Why You Should Be Watching ABC’s Blackish

If you missed last night’s season premiere of ABC’s family comedy Black-ish, than this is an oversight you want to correct ASAP.

Last night’s episode reminded me that network TV occasionally produces programs that are thought-provoking and hilarious – a balance not easily achieved.

If you avoided the show because of its content, than you missed insightful (and, yes, funny) dialogue about the use of the N-word in America. Here are just a few issues the show gets you thinking about:

* Generational differences in how words are used. The Johnson family has very different
perspectives on how the N-word should be used – and who can use it. Pops Johnson
(Laurence Fishburne) argues that the term is derogatory, while Dre claims that his
generation has reclaimed it for their own purposes. Not unlike the B-word, Dre
contends that it the N-word can be empowering – a point with which his parents
vigorously disagree. Dre gets caught off guard when his daughter, Zoey, mentions that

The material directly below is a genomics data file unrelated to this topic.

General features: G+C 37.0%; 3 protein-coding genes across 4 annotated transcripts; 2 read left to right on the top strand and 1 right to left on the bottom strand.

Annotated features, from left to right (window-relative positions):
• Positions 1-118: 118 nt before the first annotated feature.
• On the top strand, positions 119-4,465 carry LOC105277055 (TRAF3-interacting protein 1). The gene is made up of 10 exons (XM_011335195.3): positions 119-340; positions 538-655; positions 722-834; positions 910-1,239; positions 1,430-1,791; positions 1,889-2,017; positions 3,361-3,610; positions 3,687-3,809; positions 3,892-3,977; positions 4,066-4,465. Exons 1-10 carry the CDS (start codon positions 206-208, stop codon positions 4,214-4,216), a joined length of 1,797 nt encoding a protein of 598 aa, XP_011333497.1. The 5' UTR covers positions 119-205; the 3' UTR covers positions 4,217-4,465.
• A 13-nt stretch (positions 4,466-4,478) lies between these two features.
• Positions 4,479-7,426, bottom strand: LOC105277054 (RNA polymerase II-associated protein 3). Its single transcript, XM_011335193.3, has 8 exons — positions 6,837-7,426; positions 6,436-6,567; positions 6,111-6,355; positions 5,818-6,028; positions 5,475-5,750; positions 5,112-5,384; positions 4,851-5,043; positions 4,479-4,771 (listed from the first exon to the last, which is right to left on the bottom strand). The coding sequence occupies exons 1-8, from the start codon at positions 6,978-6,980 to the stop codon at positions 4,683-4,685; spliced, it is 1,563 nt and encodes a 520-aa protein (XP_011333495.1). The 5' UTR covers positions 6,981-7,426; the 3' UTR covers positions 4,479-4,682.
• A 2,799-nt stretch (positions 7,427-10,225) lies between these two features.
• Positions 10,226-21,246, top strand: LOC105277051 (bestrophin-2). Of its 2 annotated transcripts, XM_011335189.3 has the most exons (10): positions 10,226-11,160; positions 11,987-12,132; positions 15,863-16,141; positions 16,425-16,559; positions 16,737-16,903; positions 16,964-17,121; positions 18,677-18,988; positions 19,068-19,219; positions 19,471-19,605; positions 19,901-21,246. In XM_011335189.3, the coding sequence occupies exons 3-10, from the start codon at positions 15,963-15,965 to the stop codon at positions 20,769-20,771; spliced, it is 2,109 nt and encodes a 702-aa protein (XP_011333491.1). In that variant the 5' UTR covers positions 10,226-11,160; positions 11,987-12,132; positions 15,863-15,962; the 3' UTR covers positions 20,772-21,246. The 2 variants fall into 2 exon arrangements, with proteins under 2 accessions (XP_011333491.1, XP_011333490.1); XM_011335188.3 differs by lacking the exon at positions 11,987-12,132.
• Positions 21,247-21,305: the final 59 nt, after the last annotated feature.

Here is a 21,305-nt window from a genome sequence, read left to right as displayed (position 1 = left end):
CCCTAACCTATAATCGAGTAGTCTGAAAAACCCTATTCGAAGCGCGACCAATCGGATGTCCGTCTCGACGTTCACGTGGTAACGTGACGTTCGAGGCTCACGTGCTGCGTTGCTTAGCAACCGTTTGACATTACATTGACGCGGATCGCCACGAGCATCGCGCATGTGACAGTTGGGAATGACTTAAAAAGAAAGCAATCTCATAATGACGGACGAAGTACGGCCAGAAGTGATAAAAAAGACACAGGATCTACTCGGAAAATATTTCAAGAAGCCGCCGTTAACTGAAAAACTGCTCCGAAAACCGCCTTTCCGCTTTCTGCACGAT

(presumably white) boys at school use the term all the time but that they are not
using it in a derogatory way.

* This fits with the second thought-provoking point; what terms should white people
use? In a hilarious meeting at work, Dre debates the N-word with his black
colleagues. When his white colleagues and boss weigh in on the conversation, other
terminology including African-American enter the terminology mix. While the exchange
is very funny, it pinpoints cultural tensions over terminology.

* The episode also points to the role of social status in the use of controversial
words. At the center of the episode is whether young Jack should be expelled for
dropping the N-word during his talent show performance. As Dre points out at the end
of episode, the consequences associated with using language varies dramatically by
social status. Paula Deen drops the N-word and suffers virtually no consequences,
while a child trying to navigate the mixed messages of language is facing expulsion.
This scene is excellent.

As with life, there are no easy answer. But, if you want to laugh and think, this is an episode you really must see.

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About Double take Sociology

I am a professor of sociology at Florida State University. I research (and write about) social movements, mass media and politics. My new book is "Abortion Politics, Mass Media, and Social Movements in America" (2015, Cambridge University Press). Be sure to visit my website at www.DeanaRohlinger.com!
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